Three thousand light-years from Earth, MIT astronomers have discovered something weird. Out in the void lies a flashing oddity that appears to be a new “black widow binary,” of which only two dozen are known to exist in the Milky Way. The rapidly spinning neutron star, or pulsar, is slowly consuming its smaller companion star, hence the name.
This newly found binary system, named ZTF J1406+1222, has the shortest orbital period yet detected, with the pulsar and companion star circling each other every 62 minutes. What makes the system really rare is that it appears to host a third, far-flung star that completes an orbit around the two inner stars every 10,000 years.
As may imagine, astronomers are very curious about how a potential triple black widow could come into being.
“It’s a complicated birth scenario,” says Kevin Burdge, a Pappalardo Postdoctoral Fellow in MIT’s Department of Physics. “This system has probably been floating around in the Milky Way for longer than the sun has been around.”
As with most black widow binaries, the MIT team believes that the triple system likely arose from a dense constellation of old stars known as a globular cluster. This specific one may have wandered into the Milky Way’s center, where the gravity of the central black hole was enough to tear the cluster apart while leaving the triple black widow intact.
Black widow binaries are powered by pulsars which have a dizzying rotational period, spinning around every few milliseconds, and emitting flashes of high-energy gamma and X-rays in the process. Generally these pulsars spin down and die quickly as they burn off a huge amount of energy. However, once in a while, a passing star can give a pulsar new life. As a star closes in on the pulsar, the pulsar’s gravity yanks material off the star, which provides new energy that gets the pulsar spinning again. This “recycled” pulsar then starts reradiating energy that further strips the star, and eventually consumes it.
“These systems are called black widows because of how the pulsar sort of consumes the thing that recycled it, just as the spider eats its mate,” Burdge said.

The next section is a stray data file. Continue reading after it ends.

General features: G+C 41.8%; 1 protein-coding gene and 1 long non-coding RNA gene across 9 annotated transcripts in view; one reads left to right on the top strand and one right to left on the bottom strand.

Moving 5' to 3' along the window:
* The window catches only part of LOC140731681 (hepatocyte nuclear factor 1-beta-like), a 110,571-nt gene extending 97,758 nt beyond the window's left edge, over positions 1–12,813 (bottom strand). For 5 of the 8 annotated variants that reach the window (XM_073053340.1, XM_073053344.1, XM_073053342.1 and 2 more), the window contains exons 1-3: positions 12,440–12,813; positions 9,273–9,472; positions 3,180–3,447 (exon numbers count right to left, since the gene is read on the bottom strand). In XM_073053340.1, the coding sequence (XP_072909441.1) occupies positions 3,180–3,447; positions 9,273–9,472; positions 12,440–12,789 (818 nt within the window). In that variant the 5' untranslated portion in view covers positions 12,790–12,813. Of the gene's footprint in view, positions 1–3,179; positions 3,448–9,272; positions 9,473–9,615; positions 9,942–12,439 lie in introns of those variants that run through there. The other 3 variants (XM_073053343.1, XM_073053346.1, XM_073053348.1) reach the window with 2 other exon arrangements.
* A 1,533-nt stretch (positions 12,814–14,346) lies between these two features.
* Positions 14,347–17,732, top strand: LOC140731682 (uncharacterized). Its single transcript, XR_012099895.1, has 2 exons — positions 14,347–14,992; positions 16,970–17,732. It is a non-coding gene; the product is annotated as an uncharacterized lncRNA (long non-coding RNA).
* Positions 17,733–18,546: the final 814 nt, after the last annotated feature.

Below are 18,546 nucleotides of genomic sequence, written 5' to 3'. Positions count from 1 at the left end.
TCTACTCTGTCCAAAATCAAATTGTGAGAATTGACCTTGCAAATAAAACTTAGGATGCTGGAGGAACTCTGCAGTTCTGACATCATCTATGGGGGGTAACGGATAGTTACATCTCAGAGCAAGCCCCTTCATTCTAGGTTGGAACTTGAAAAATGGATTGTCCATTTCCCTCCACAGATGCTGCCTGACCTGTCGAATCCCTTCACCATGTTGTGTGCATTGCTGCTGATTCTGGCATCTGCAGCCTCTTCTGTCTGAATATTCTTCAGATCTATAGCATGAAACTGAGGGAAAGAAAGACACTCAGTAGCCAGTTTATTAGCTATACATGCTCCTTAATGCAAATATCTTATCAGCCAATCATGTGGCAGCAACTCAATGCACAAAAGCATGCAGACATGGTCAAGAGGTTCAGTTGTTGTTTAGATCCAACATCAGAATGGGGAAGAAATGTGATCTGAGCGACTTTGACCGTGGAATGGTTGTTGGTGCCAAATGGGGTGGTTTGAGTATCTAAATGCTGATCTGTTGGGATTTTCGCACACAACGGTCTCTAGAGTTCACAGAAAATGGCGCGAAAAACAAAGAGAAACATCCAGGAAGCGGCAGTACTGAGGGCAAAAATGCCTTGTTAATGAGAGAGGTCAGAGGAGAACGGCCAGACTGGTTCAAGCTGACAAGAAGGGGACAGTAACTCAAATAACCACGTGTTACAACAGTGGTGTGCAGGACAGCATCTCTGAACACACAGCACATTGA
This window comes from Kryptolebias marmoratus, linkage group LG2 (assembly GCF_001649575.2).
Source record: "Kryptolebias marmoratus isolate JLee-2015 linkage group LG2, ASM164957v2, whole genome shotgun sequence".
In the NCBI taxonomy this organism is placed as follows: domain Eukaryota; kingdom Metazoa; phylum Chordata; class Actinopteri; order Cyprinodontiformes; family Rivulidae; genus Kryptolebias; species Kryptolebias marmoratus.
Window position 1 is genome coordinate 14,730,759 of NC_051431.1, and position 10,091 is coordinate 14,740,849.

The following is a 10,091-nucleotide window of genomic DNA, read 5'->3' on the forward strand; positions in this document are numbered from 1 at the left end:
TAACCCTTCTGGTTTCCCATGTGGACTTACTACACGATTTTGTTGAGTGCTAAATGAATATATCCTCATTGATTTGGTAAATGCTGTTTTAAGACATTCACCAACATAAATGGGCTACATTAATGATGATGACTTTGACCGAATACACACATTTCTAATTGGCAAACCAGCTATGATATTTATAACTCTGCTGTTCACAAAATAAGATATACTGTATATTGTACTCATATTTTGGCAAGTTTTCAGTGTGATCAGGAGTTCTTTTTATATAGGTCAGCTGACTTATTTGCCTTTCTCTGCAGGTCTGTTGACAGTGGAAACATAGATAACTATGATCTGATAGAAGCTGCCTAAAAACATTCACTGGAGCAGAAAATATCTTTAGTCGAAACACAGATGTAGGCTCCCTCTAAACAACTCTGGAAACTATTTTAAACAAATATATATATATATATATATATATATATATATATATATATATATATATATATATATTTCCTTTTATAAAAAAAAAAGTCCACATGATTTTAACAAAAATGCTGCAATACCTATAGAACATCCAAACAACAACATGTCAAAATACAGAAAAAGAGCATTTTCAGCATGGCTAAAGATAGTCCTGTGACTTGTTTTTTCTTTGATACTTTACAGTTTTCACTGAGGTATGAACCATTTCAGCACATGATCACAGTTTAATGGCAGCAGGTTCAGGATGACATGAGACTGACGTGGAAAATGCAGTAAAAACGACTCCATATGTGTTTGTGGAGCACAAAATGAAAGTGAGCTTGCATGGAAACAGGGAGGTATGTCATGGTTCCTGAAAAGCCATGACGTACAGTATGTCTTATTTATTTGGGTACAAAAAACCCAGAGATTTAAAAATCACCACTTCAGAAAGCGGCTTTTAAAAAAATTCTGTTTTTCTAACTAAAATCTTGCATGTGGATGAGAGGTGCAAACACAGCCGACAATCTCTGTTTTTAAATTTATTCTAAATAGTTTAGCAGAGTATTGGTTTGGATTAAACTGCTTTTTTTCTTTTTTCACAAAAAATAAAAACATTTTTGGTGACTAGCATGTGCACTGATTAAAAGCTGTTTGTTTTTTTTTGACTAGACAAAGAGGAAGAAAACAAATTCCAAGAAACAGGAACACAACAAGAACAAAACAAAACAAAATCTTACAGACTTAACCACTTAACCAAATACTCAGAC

While most black widow binaries are found through the gamma and X-ray radiation emitted by the central pulsar, the team from MIT used visible light, specifically the flashing from the binary’s companion star, to spot ZTF J1406+1222.
Burdge and his team found that it turns out the companion star’s dayside — the side continually facing the pulsar — can actually be many times hotter than the night side due to the continual high-energy radiation it receives from the pulsar.
“I thought, instead of looking directly for the pulsar, try looking for the star that it’s cooking,” Burdge explains.
His team verified their visible-light method to identify some already-known black-widow binaries. After going through data collected by the California-based Zwicky Transient Facility, which takes wide-field images of the cosmos, they were able to study the brightness of stars to see whether any were changing dramatically by a factor of 10 or more on a timescale of an hour or less. The new black widow fit into that model with a brightness that changed by a factor of 13, on a timescale of about an hour.
Technically, the new find is just a “candidate” since they were not able to detect gamma or X-rays emitting from the entity. Further observations will have to be made to make it an official black widow. This technicality could mean the team has found a whole new object.
“This system is really unique as far as black widows go, because we found it with visible light, and because of its wide companion, and the fact it came from the galactic center,” said Burdge. “There’s still a lot we don’t understand about it… The one thing we know for sure is that we see a star with a day side that’s much hotter than the night side, orbiting around something every 62 minutes. Everything seems to point to it being a black widow binary. But there are a few weird things about it, so it’s possible it’s something entirely new.”
The discovery was published in Nature.